Monday, October 18, 2010

The Missing History of Cancer

People who study Egyptian mummies and other well-preserved ancient bodies find much evidence of malnutrition, arthritis, malaria, and other ancient scourges, but very little evidence of cancer. The term is from classical Greek, so the disease was certainly known in the ancient world, but it seems to have been quite rare. These days, by contrast, cancer is the second leading cause of death, and almost all people have some cancer in their bodies by the time they reach 70. Something about modern life causes most of our cancers. This is from a recent study that included both examinations of medical texts and the largest study yet of mummies:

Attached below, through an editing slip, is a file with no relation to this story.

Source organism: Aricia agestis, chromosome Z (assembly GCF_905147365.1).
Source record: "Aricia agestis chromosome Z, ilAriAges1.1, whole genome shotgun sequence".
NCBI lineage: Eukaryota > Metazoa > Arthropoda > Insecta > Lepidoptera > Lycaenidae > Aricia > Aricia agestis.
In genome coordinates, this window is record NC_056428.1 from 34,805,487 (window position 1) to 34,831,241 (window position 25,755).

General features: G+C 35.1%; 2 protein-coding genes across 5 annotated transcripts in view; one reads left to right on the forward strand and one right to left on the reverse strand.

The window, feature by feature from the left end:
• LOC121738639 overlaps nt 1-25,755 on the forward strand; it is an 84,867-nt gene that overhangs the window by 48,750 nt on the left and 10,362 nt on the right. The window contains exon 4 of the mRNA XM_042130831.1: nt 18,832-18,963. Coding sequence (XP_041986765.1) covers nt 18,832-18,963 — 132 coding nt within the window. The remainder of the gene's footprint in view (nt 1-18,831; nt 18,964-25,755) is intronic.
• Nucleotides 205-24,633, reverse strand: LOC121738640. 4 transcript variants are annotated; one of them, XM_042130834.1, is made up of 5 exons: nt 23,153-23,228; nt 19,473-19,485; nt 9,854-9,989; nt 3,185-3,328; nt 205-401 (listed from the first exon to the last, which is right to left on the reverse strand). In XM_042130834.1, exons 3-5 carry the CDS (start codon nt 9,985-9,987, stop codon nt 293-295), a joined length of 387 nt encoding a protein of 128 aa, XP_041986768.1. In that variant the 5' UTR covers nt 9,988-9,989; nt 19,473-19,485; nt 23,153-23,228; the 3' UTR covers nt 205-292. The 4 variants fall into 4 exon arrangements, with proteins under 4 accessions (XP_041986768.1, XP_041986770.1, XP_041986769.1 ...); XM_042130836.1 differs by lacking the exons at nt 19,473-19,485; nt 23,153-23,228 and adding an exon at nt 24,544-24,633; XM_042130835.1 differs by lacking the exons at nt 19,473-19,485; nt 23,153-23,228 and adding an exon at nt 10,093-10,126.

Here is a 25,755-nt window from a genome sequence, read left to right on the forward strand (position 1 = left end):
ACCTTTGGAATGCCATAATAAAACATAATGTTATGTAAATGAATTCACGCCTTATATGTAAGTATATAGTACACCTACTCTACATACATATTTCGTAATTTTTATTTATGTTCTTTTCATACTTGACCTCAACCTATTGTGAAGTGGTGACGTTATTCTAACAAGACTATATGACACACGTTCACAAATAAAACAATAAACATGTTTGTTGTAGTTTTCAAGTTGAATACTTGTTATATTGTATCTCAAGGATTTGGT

Hundreds of mummies from all areas of the world have been examined and there are still only two publications showing microscopic confirmation of cancer. Radiological surveys of mummies from the Cairo Museum and museums in Europe have also failed to reveal evidence of cancer.

As the team moved through the ages, it was not until the 17th century that they found descriptions of operations for breast and other cancers and the first reports in scientific literature of distinctive tumours have only occurred in the past 200 years, such as scrotal cancer in chimney sweeps in 1775, nasal cancer in snuff users in 1761 and Hodgkin’s disease in 1832.

Rosalie David on the University of Birmingham concludes, "Cancer is a man-made disease."

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